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Lee Baker addresses mismatch theory arguments

It is generally dangerous to advise minorities against matriculating at elite colleges — which also tend to be historically white — because of the sense that increased competition can compromise their success, said Lee Baker, Professor of Cultural Anthropology and African and African American Studies at Duke University, at a lecture Wednesday.

Baker analyzed several arguments of the recent mismatch theory, which argues that affirmative action doesn’t actually help its intended beneficiaries because they may struggle academically at elite schools instead of enrolling at less competitive institutions where they might be able to excel.

He noted that one argument put forward by mismatch theorists is the argument that affirmative action wastes large numbers of good students because many minority students who enroll at top universities end up switching their majors to sociology or anthropology because they feel they are unable to compete in science, technology, engineering and mathematics fields.

The mismatch theorists argue that minority students should pay more attention to colleges such as historically black colleges, which  have been serving minorities well for many years, Baker explained, but he rebutted that historically white colleges have recently improved.

When discussing affirmative action, Baker said the importance of institutional yield should not be forgotten. He noted that black students who attend historically black colleges are much more likely to go into STEM fields, noting that while 10 percent of all African-American college students attend historically black colleges, 40 percent of the African-American college population majoring in STEM fields attend these colleges. However, he also noted that African-American college students at elite universities such as Duke and Harvard are more likely to get postgraduate degrees in STEM fields than African-American students who attended historically black colleges.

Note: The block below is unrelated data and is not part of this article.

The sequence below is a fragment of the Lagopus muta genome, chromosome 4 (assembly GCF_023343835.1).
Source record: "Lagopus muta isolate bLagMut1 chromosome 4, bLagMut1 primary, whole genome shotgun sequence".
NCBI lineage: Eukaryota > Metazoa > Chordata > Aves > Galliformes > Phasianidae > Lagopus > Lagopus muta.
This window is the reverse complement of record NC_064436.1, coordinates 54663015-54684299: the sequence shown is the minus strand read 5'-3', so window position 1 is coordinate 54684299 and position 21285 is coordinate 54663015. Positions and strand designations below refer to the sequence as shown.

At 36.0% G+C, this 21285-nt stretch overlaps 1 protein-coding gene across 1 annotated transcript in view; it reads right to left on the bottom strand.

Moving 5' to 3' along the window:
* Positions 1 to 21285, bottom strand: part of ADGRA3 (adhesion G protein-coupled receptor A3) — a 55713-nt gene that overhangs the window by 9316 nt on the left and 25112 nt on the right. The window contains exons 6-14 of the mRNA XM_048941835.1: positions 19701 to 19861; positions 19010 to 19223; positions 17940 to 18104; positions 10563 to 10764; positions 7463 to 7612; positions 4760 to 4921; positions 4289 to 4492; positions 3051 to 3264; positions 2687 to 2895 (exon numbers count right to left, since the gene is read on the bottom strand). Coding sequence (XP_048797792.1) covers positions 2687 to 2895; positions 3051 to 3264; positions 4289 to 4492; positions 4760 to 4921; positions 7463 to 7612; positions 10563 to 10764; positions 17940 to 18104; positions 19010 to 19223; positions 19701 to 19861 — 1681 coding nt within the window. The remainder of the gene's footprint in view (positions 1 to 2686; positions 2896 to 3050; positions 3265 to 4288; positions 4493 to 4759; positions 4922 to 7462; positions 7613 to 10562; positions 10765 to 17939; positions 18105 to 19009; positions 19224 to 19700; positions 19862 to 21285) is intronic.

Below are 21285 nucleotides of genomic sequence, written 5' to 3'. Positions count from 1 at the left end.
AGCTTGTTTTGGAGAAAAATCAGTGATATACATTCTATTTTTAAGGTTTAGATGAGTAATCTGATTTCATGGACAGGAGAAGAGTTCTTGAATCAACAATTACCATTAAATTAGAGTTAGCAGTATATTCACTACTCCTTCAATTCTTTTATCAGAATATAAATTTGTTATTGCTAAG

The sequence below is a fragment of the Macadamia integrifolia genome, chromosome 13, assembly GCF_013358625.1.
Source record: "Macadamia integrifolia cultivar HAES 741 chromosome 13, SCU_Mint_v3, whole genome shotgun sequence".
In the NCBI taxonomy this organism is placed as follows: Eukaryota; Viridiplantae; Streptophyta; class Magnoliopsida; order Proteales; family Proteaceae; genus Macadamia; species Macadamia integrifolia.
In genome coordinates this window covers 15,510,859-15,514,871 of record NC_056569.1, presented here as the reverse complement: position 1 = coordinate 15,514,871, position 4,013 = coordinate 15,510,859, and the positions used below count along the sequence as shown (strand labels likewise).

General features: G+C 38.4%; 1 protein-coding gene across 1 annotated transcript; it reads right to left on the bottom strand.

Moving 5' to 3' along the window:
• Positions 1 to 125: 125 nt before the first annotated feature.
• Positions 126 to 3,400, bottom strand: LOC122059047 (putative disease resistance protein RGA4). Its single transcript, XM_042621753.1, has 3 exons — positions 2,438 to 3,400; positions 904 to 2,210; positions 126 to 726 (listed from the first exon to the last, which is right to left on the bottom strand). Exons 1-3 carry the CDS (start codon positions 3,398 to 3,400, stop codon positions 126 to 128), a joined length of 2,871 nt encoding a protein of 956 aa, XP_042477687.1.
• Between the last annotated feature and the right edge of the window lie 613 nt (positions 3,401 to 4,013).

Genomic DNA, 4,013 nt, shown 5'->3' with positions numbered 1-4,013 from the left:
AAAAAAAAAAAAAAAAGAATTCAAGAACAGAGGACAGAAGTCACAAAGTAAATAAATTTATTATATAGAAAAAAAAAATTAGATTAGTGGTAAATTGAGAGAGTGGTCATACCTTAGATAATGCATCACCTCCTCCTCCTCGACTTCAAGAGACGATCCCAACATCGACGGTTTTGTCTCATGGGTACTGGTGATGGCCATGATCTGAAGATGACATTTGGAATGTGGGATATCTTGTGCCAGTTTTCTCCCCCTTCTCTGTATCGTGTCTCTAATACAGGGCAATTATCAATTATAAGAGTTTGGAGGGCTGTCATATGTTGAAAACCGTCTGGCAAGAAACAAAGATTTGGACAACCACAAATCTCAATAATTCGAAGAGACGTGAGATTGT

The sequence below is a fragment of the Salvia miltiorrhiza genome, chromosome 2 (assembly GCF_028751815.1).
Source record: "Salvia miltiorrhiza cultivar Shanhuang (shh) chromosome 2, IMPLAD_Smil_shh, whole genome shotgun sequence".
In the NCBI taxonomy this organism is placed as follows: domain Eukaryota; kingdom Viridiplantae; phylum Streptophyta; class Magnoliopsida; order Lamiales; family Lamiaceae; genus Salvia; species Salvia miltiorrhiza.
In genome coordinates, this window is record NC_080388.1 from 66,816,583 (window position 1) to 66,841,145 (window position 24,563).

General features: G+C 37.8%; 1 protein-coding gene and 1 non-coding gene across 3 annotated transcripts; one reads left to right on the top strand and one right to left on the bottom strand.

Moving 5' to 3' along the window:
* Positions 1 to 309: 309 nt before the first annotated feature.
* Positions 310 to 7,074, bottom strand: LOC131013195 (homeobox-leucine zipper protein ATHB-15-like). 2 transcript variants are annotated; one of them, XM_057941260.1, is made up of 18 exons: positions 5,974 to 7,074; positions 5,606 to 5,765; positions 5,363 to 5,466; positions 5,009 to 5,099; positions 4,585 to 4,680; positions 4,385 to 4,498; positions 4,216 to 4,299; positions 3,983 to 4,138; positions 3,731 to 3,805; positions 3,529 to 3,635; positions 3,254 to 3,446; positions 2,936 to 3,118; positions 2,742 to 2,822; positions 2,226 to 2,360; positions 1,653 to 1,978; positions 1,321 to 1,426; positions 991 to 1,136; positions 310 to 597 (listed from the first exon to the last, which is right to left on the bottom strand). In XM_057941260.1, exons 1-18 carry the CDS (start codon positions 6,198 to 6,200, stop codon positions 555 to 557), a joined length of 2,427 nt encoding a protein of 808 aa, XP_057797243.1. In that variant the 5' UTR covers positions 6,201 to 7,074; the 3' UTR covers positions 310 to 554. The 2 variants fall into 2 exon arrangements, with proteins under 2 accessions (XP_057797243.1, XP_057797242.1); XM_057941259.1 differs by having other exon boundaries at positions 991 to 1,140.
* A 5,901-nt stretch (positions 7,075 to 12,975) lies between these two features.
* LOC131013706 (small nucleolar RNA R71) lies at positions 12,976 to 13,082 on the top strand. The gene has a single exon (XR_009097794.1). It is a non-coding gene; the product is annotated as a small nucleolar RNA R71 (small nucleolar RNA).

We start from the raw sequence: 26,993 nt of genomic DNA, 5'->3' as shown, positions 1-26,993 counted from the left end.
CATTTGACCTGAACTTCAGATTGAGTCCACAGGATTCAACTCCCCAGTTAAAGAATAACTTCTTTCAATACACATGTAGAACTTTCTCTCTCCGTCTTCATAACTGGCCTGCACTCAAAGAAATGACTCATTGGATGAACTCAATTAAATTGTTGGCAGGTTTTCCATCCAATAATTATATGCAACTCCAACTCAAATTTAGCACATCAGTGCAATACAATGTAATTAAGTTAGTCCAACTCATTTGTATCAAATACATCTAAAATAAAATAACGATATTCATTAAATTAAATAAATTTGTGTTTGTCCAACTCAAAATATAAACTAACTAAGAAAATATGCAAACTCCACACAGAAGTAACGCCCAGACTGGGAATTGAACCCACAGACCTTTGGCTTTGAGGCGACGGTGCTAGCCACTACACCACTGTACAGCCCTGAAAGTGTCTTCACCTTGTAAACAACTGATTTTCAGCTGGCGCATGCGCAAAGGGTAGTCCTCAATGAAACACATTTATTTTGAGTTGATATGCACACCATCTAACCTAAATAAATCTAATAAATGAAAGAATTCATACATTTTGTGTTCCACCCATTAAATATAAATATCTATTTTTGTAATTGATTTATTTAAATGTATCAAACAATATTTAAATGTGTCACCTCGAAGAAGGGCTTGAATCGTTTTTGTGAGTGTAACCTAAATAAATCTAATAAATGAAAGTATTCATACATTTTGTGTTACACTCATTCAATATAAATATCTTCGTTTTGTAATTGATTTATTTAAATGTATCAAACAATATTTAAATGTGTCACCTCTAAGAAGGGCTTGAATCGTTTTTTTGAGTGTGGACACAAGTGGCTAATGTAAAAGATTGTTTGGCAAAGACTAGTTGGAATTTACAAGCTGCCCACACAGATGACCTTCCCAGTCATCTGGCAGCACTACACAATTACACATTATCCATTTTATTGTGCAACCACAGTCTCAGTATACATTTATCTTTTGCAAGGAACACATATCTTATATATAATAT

Mismatch theorists have argued that affirmative action may result in students being put in classes where they are underprepared and can therefore start to feel helpless, Baker explained. He argued, however, that these theorists draw their data exclusively from science and business courses, and added that STEM students who decide to withdraw from their majors and choose more humanistic disciplines should not be considered a loss.

“At the heart of the liberal arts and sciences experience is exploring an array of different fields while exploring one’s intellectual passion,” he said.

He added, however, that many minority students with less strong academic backgrounds may want to go to schools where they are able to feel competitive. Being perceived as a leader facilitates active engagement in learning, Baker said, adding that a discrepancy in preparation is especially significant in science and technology fields, where students must master the introductory coursework in order to progress to the more advanced subject matter.

Baker compared college enrollment decisions to athletics, saying that students should ultimately decide to go where they feel most comfortable.

“Is it better to sit on Coach K’s bench getting limited playing time and training with the best players and coaches in the country, or is it better to attend a less competitive school where your playing time during the first year is guaranteed and the student becomes a star?” he asked. “Again, it comes down to fit.”

Baker’s lecture, titled “The Top 2%: Race, Identity and Science Education,” was at 4:30 p.m. on Wednesday at Aaron Burr Hall.

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